- Introduction
- Method
- Computational setup
- Inversion results and interpretations
- Acknowledgements
- References

Inspired by *Hartzell et al.* (1978), we directly inverted observed seismograms using the linear least-squares method of *Hartzell and Heaton* (1983)
in which the finite-source is discretized with a finite distribution of point sources in both space and time instead of inverting deconvolved moment rate functions. In this method, the point sources are triggered by the passage of a circular rupture front.
The Greens function from each subfault to station is defined by the waveform of a small earthquake, or eGf, located near the hypocenter of each subfault. One advantage of this method is that propagation differences over the fault are better represented for each station. The observed seismogram at location *x*
for the main event, *U*, is expressed by the discrete form of the general representation theorem:

where is the location of subfault. ,, and are subfault area, rigidity, and slip for the

where and represent the data and synthetic time series, respectively. The subscript

We used three-component velocity waveforms recorded at five of the Berkeley Seismological Laboratory's High Resolution borehole Seismic
Network (HRSN) stations to examine the rupture processes of the same 5 repeating earthquakes studied by *Dreger et al.* (2007). We also performed eGf deconvolution inversions using the 5 stations, to allow comparison with our waveform inversion results. Locations of repeating earthquakes and stations are
shown in Figure 2.22. For the inversion, we used the same fault parametrization as *Dreger et al.* (2007), a
fault decomposed into 31 by 31 square subfaults of
. The strike, dip, and rake are 137, 90, and 180, respectively. The records from HRSN are sampled at 250 sps, which gives an effective bandwidth of 100 Hz. The subfault size is consistent with approximately a quarter of the wavelength of S waves assuming a velocity of 2.3 km/s at 2.1 km depth. We used the same 0.68 event (eGf 1) as *Dreger et al.* (2007) for the Greens function. eGf 1 is located about 10 m away from the centroid of the target events (*Dreger et al.*, 2007).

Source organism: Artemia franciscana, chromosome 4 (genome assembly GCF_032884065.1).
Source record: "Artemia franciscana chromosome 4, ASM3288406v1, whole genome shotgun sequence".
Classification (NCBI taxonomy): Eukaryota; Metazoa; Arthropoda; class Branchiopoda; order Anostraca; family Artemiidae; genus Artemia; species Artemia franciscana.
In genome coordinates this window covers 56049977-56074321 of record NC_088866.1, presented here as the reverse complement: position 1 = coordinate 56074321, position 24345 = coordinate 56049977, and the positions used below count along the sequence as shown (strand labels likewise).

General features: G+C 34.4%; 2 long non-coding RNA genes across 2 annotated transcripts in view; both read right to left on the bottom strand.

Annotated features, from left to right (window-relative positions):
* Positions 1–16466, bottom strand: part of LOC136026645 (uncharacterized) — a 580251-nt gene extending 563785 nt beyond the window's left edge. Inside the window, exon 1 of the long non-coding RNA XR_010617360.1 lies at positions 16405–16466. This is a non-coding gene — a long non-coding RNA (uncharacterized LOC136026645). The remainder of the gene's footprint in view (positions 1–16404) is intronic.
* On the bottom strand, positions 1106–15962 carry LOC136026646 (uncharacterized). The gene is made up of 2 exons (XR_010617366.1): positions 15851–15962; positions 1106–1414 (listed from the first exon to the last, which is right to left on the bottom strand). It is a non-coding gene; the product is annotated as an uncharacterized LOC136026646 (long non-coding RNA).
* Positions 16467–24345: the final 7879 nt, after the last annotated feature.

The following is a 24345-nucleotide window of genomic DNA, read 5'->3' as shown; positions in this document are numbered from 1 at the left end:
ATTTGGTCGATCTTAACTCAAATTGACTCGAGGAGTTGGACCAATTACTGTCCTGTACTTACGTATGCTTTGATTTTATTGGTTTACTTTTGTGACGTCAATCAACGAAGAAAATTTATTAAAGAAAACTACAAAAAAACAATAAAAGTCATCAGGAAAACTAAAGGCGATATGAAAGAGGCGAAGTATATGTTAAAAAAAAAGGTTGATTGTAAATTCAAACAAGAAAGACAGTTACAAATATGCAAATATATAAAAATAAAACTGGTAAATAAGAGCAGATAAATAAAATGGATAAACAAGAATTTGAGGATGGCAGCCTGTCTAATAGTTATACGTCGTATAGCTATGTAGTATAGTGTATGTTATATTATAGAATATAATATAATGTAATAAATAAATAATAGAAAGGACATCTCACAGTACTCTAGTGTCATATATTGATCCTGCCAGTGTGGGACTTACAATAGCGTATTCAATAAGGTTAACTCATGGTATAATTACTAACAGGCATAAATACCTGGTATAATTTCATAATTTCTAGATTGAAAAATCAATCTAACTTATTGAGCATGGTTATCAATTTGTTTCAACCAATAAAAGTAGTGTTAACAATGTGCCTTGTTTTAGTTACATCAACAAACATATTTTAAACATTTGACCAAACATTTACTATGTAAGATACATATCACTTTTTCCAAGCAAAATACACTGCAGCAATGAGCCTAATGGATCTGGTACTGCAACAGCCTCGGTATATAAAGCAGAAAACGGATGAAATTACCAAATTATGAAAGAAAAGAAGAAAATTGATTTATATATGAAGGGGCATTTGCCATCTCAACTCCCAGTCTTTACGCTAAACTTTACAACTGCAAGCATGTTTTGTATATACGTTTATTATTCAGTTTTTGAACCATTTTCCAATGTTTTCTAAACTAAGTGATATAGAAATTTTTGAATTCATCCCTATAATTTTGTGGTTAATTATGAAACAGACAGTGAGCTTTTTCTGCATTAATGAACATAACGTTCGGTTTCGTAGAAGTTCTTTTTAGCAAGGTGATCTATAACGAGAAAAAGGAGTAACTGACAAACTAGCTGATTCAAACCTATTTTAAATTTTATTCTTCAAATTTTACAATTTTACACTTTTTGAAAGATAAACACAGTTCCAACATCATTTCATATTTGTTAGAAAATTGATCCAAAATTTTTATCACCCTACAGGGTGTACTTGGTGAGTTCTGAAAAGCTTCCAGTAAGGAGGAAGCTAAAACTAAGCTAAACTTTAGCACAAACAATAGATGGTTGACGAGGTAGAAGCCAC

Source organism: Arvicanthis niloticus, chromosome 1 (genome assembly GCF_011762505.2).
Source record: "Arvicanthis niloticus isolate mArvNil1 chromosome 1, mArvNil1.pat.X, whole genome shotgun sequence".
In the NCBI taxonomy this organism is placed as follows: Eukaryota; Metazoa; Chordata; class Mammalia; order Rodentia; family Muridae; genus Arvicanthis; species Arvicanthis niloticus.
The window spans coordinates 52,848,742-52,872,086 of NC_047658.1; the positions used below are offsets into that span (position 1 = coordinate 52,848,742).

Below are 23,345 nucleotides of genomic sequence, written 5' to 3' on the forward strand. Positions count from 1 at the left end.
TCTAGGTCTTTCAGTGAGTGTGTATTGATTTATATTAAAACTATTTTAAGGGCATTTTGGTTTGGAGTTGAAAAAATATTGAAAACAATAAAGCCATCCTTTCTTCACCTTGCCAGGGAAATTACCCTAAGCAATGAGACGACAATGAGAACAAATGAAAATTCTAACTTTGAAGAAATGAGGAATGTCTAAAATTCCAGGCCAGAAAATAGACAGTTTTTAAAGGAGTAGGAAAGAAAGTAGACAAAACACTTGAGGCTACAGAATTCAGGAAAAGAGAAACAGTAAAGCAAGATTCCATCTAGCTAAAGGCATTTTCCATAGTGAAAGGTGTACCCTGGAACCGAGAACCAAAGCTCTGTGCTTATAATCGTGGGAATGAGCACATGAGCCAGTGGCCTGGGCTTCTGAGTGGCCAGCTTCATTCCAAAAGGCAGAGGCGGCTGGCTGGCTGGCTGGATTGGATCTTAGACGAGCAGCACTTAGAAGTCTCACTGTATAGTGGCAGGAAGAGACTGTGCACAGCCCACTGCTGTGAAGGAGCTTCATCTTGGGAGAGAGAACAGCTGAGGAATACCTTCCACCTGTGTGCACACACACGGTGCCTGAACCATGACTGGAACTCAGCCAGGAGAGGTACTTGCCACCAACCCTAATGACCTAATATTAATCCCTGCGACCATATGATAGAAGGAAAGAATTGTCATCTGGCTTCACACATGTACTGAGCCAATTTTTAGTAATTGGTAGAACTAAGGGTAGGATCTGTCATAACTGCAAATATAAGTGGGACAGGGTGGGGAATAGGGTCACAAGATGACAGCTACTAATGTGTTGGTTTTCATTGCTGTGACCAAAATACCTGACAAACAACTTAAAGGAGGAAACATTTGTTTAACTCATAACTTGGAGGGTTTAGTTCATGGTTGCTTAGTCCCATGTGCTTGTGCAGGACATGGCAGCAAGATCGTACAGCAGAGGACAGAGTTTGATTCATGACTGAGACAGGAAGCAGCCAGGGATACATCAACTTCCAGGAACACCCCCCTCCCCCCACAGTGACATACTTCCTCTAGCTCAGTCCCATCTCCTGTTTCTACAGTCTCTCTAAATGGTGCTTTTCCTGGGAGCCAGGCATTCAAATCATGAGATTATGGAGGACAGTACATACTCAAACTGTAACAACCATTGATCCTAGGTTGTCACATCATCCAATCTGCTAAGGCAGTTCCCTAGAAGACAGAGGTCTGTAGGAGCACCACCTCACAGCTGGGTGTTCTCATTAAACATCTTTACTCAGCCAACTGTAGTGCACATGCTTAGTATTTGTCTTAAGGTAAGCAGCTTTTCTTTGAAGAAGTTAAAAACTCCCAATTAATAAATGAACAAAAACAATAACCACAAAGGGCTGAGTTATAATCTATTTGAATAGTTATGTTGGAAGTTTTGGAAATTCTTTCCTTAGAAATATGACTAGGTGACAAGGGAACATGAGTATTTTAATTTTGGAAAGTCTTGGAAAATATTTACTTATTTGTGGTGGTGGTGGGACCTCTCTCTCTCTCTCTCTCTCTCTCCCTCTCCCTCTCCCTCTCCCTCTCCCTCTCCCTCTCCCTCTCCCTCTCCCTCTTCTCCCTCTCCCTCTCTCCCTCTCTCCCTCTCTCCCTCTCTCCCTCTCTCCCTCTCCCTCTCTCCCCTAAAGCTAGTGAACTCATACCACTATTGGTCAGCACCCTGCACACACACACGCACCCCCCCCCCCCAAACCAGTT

Since the eGf is a real earthquake, the waveforms contain a rise time which can bias the slip model to be more compact than it actually is. To cancel this effect, we convolved an assumed eGf rise time of 0.008 seconds with the data before performing the inversion. (*Dreger et al.* (2007)).

Dreger, D., R. M. Nadeau, and A. Chung (2007), Repeating earthquake finite source models: Strong asperities revealed on the San Andreas Fault, *Geophys. Res. Lett.*, 34, L23302, doi:10.1029/2007GL031353.

Hartzell S. H. (1978), Earthquake aftershocks as Green's function, *Geophys. Res. Lett.* 5, 1-4.

Hickman, S., M. Zoback, and W. Ellsworth (2004), Introduction to special section: Preparing for the San Andreas Fault Observatory at Depth, *Geophys. Res. Lett.*, 31, L12S01, doi:10.1029/2004GL020688.

Imanishi, K., W. L. Ellsworth, and S. G. Prejean (2004), Earthquake source parameters determined by the SAFOD Pilot Hole seismic array,*Geophys. Res. Lett.*, 31, L12S09, doi:10.1029/2004GL019420.

Imanishi, K., and W. L. Ellsworth (2006), Source scaling relationships of microearthquakes at Parkfield, CA, determined using the SAFOD pilot hole seismic array, in Earthquakes: Radiated Energy and the Physics of Earthquake Faulting, R. E. Abercrombie, A. McGarr, H. Kanamori and G. Di Toro (Editors), *American Geophysical Monograph* 170, 81-90.

Lawson, C. L., and R. J. Hanson (1974), Solving Least Squares Problems, Prentice Hall, Englewood Clioes, New Jersey, 340 pp.

Nadeau, R. M., W. Foxall, and T. V. McEvilly (1995), Clustering and periodic recurrence of microearthquakes on the San Andreas Fault at Parkfield, California, *Science*, 267, 503-507.

Nadeau, R. M., and L. R. Johnson (1998), Seismological studies at Parkfield VI: Moment release rates and estimates of source parameters for small repeating earthquakes, *Bull. Seismol. Soc. Am.*, 88, 790-814.

Ripperger, J., and P.M. Mai (2004), Fast computation of static stress changes on 2D faults from final slip distributions, *Geophys. Res. Lett.*, 31, L18610.

Thurber, C., H. Zhang, F. Waldhauser, J. Hardebeck, A. Michaels, and D. Eberhart-Phillips (2006), Three-dimensional compressional wavespeed model, earthquake relocations, and focal mechanisms for the Parkfield, California, region, *Bull. Seism. Soc. Am.*, 96, S38-S49.

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